ABC was not yet paid by a customer for the services rendered in the current financial year. ABC did not take into account any revenue from this customer. Although the amount is not yet received, auditors state that you have to disclose it as revenue in the current financial year as the work is already completed. The amount yet to be received to be disclosed as dues to be recovered from customer. By accounting for this revenue, the profits of ABC increased.
Lesson – If the work for the customer is complete (or in progress), the (prorated) amount to be disclosed as revenue even if the amount is not collected.
ABC had missed to raise an invoice for the work completed for one of its customers. The auditors included this amount in the revenue as the work was completed. In another instance, one of the projects of ABC was spilling on to the next year & ABC did account for any revenue from this project for the current year end. The auditors want the work in progress to be quantified and stated as revenue. Both these factors further increased the profit of ABC.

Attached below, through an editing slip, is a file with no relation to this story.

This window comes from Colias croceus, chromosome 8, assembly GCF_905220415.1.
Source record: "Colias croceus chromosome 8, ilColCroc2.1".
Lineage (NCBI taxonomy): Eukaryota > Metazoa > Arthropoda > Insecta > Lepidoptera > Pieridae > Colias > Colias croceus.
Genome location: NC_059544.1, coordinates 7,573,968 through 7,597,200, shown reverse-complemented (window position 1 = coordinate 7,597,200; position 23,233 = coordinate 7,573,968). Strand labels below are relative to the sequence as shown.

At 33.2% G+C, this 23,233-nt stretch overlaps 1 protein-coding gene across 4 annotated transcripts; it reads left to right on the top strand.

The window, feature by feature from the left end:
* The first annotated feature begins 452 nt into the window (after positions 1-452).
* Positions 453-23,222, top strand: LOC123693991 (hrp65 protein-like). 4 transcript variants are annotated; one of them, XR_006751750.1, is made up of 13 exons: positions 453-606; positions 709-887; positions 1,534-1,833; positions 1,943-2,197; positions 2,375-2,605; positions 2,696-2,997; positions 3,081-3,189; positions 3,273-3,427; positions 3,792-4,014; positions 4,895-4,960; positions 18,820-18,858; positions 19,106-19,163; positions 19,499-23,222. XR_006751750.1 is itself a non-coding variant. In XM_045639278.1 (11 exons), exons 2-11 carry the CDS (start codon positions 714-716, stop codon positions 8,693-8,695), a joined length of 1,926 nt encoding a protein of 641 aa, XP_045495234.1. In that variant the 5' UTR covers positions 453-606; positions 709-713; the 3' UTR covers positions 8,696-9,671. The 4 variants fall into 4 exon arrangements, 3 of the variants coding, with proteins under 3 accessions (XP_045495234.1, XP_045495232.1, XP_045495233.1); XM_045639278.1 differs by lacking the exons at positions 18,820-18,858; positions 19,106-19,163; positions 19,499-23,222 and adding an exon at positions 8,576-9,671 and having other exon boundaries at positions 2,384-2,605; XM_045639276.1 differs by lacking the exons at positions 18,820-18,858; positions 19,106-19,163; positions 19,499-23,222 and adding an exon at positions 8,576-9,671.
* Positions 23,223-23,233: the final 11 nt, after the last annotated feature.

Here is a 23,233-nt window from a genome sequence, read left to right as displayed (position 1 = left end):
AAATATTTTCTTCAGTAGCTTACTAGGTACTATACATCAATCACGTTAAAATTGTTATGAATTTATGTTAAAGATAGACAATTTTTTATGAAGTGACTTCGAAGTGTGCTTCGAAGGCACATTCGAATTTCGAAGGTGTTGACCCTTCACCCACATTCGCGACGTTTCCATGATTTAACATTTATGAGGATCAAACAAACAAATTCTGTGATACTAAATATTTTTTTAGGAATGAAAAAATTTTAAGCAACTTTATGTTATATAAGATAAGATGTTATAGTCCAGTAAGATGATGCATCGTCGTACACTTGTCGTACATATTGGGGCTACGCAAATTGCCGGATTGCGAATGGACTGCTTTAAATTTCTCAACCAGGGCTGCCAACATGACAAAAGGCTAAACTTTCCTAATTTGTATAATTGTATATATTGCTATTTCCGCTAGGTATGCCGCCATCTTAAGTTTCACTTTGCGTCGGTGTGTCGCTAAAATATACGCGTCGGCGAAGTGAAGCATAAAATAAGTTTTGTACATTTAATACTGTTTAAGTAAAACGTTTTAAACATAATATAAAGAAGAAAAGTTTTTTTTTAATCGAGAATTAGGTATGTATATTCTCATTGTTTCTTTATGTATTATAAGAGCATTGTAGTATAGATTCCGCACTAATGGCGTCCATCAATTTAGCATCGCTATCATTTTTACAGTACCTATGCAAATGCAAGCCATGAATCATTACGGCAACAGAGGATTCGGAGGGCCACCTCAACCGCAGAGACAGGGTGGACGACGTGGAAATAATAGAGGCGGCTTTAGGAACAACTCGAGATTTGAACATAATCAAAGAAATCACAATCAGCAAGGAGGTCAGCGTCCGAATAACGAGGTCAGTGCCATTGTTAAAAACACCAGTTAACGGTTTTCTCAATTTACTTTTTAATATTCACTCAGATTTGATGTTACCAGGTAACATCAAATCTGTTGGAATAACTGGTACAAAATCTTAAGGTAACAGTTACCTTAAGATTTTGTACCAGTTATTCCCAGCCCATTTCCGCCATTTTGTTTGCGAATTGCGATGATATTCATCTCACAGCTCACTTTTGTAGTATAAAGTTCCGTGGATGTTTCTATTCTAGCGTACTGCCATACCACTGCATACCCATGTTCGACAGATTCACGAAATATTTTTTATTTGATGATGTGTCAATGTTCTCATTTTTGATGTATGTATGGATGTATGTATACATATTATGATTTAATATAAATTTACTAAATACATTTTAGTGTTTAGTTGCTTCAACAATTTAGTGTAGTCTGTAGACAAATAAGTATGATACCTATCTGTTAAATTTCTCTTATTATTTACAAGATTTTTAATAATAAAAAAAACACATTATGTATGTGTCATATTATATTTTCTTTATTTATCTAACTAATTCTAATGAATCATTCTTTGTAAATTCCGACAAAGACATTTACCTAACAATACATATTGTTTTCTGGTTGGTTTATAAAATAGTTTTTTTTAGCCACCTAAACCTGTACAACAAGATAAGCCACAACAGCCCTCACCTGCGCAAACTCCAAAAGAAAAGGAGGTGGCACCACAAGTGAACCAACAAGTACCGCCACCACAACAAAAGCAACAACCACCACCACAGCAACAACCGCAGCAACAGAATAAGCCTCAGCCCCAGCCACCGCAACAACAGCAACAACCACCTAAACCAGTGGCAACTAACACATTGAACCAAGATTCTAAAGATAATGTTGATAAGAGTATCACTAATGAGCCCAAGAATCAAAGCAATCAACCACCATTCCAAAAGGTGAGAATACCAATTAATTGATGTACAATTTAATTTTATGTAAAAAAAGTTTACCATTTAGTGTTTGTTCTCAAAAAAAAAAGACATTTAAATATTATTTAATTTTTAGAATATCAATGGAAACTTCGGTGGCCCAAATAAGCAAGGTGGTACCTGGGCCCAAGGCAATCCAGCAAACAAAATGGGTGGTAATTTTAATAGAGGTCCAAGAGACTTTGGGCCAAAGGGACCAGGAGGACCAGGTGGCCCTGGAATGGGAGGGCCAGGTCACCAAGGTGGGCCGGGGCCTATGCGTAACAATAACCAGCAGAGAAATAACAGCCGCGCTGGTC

Lesson – Check if the work completed for all your customers has been included as revenue.
4. Prepaid expenses
The auditors stated to recognise expenses that pertain to the current period only as an expense in the profit and loss account. Remaining amount should be expensed in the next year only. The annual maintenance charges for ABC’s computers was Rs.240,000 per annum for the period 1st July to 30th June of next year. In the current year (1st April to 31st March), ABC expensed the entire amount. Instead ABC should charge expenses for only nine months from 1st July to 31st March an amount of Rs.180,000. Remaining Rs. 60,000 to be shown as expense in the next financial year. Due to this, the expenses of ABC reduced by Rs.60,000.
Lesson – Check the duration of your expenses. Charge your P&L with only the part pertaining to the current financial year.
5. Provision for Depreciation
As depreciation does not involve a physical cash outflow, ABC did not provide for depreciation of its assets. However, assets need to be depreciated. During the course of the audit, ABC was told to provide for depreciation which decreased their profits.
Lesson – Although there is no cash outflow, assets need to be depreciated and hence a provision needs to be made.